Some properties of these liquids, such as the refractive index, have been considered as one of the most important parameters used to be monitored. A well-known device typically used for this purpose is the traditional Abbe refractometer [2] or in a similar way one can find setups that employ the ray deviation through a glass-liquid interface to measure the refractive index of transparent liquids [35]. Those works offer accurate results, but under the point of view of simplicity and compactness they result rather in being bulky. Notwithstanding, recent advances in optoelectronics have motivated the development of novel fiber-optic refractive index (RI) sensors. Fiber-optic based sensors have, therefore, the same advantages attributable to other sensors plus the advantages owing to their waveguide, their electromagnetic immunity, and their remote sensing capability, among others. Regarding these novel devices, there are a couple of research groups [6, 7] who demonstrated that, by using the Fresnel reflections exhibited at the liquid-glass interface of fiber probes, it is possible to obtain a ratio between a reference and a test signal to calculate liquids refractive indices. More recently, another setup also based on a Fresnel reflection added only an optical switch to obtain the signal ratios resulting in an enhanced accuracy for the measurement of RI [8]; additionally, in [9], a time-delayed optical signal through a remote large fiber segment is employed to obtain the same signal ratio in the measurement. A slightly different approach uses a tapered optical fiber [10, 11] where the immersion of a fiber-tapered section in the liquid sample produces changes in the evanescent field which allow calculating the RI. Finally in [12], the measurement process of the RI was based on the shift in the interference pattern as a result of a fiber inline micronotch cavity. The results of the above-cited works are important in measurements where the immersion of the fiber probe into the liquid sample is necessary; however it can be a potential drawback when a noncontact measurement is required.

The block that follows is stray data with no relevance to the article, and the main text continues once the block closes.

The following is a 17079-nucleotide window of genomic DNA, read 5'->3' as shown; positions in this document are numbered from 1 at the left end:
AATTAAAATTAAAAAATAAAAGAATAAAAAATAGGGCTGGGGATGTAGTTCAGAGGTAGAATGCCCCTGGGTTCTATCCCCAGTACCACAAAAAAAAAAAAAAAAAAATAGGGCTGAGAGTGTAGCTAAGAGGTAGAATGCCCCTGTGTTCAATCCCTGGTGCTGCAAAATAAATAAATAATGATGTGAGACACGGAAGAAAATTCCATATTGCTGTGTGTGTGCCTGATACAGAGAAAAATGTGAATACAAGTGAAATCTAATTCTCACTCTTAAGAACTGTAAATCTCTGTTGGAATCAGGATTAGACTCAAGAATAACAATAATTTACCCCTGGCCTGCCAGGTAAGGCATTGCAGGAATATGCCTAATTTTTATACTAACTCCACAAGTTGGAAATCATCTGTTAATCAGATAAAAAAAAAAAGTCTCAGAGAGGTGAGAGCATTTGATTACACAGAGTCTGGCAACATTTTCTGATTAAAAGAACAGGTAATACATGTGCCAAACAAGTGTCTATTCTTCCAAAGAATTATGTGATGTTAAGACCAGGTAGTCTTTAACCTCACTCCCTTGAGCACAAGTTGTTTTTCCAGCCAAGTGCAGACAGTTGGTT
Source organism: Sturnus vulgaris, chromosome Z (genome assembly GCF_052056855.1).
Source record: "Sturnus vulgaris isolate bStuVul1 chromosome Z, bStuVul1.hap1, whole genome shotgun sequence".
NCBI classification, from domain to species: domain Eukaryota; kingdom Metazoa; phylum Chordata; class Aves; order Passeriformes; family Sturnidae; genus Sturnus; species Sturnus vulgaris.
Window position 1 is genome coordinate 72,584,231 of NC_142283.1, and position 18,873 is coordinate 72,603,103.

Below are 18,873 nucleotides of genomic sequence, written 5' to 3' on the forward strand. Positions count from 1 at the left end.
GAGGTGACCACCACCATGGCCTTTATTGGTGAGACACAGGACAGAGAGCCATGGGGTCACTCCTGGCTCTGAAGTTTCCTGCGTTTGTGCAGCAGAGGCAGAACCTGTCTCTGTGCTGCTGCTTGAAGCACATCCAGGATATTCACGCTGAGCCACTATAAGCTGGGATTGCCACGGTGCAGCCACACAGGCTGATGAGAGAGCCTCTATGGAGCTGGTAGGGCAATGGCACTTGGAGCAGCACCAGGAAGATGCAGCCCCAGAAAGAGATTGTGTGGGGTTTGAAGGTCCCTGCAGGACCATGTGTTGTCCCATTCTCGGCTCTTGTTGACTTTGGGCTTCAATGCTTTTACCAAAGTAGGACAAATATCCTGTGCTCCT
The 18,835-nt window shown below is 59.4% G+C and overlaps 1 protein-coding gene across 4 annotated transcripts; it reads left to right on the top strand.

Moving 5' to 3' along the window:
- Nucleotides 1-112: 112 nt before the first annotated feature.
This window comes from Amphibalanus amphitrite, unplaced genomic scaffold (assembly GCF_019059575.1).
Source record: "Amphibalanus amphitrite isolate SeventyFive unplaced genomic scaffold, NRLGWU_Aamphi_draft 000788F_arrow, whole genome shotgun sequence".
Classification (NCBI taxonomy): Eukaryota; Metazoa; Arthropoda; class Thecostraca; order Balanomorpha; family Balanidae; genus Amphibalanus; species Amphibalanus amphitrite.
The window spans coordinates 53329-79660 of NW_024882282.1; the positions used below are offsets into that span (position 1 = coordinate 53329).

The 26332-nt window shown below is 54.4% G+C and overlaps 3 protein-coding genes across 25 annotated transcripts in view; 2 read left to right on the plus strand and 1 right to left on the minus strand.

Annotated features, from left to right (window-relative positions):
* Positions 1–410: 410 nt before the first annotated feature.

In this paper, a versatile noncontact optical fiber sensor for measuring the refractive index of a transparent liquid is proposed. This setup employs a laser diode at 635 nm and operates as a function of the launched light into the boundaries of a liquid sample. By means of the back-reflected optical intensities in a photodetector, the RI is consequently calculated as the ratio between the traveled beam paths when liquid is deposited versus a reference without the liquid sample. The system proved to be compact, robust, repeatable, and reliable, and unlike liquid-glass fiber-based sensors, our system operates without the requirement of immersion of the fiber probe into the liquid sample. Interestingly, since the terminal sensor is not required in a degradation process, this sensor guarantees a longer lifetime due to its low maintenance requirements. Furthermore, a mathematical analysis of the geometrical case for the refractive index principle is shown. The theoretical data calculated from our sensor are in good agreement with the experimental results. Refractive indices of the tested liquids were measured at a wavelength of 635 nm and with a resolution of 10−3 RIU.